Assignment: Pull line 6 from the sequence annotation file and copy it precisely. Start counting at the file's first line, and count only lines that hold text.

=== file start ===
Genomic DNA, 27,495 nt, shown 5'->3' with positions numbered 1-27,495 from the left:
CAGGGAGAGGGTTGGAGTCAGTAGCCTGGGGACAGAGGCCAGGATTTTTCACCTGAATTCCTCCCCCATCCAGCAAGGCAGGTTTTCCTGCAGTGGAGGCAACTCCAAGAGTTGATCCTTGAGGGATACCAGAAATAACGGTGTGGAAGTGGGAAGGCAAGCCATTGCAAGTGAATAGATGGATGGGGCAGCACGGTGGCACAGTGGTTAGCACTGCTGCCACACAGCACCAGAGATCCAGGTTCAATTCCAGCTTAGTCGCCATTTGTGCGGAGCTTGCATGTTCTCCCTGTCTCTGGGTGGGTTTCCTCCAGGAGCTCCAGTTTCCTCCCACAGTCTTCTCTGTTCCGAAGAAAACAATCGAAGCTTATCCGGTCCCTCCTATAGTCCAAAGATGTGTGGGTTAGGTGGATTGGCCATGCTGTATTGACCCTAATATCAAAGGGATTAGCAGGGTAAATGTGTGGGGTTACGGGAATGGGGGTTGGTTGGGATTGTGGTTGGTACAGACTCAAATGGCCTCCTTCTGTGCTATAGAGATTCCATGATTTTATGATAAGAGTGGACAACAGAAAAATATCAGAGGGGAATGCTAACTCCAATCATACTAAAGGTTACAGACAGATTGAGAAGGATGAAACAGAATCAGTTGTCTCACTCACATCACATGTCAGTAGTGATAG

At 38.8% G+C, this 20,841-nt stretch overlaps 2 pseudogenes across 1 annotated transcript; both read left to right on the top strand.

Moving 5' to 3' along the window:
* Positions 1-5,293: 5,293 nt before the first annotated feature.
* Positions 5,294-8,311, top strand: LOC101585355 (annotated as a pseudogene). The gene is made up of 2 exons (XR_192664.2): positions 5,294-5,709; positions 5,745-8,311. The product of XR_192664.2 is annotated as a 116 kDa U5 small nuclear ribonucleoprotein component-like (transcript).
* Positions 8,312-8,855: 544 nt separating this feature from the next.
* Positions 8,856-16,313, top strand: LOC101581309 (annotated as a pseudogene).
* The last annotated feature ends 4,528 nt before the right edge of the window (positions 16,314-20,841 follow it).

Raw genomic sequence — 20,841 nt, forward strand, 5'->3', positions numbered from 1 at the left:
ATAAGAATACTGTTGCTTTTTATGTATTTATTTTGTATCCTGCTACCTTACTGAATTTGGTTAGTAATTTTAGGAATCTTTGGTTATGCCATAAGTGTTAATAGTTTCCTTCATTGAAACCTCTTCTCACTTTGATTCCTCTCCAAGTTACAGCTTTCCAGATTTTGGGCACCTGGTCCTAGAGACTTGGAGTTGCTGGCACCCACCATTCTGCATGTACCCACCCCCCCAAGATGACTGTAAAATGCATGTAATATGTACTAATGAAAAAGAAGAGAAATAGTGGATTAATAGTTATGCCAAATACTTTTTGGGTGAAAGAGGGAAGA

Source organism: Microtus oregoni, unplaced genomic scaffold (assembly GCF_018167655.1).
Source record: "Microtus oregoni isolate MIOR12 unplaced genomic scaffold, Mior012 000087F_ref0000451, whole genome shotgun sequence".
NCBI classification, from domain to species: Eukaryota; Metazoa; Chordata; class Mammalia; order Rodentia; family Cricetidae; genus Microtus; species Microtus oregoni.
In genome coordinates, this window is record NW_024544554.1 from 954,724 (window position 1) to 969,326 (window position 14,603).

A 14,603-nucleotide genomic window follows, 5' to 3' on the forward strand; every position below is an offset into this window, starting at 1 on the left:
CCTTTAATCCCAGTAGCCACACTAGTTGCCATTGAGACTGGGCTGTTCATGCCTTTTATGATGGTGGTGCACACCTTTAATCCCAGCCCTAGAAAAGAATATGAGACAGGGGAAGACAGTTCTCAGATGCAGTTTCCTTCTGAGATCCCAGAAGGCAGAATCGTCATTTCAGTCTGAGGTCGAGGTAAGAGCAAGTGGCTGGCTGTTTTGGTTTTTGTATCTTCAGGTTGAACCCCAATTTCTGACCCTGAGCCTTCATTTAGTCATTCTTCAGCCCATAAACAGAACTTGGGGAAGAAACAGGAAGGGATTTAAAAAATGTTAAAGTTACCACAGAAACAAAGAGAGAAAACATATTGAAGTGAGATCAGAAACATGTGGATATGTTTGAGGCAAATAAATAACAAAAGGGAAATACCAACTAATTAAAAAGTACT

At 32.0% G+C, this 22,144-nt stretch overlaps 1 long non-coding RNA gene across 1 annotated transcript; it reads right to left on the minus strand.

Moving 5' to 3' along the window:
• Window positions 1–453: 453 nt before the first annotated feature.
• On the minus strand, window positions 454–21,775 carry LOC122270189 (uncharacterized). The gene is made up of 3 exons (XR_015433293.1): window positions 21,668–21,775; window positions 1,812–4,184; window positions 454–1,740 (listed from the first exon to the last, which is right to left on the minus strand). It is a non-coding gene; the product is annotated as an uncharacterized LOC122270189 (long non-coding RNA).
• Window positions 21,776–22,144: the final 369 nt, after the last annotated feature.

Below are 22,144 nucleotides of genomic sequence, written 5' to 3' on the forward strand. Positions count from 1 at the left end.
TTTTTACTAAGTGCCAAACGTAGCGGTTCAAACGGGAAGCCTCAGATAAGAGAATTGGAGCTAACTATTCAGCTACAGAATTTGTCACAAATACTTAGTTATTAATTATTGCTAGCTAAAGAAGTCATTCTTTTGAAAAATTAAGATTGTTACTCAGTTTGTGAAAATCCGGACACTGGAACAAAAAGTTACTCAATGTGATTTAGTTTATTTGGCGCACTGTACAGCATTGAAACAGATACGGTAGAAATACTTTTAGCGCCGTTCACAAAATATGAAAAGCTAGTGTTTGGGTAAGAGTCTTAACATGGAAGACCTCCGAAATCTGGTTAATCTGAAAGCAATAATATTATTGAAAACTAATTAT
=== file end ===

* Positions 5,294-8,311, top strand: LOC101585355 (annotated as a pseudogene). The gene is made up of 2 exons (XR_192664.2): positions 5,294-5,709; positions 5,745-8,311. The product of XR_192664.2 is annotated as a 116 kDa U5 small nuclear ribonucleoprotein component-like (transcript).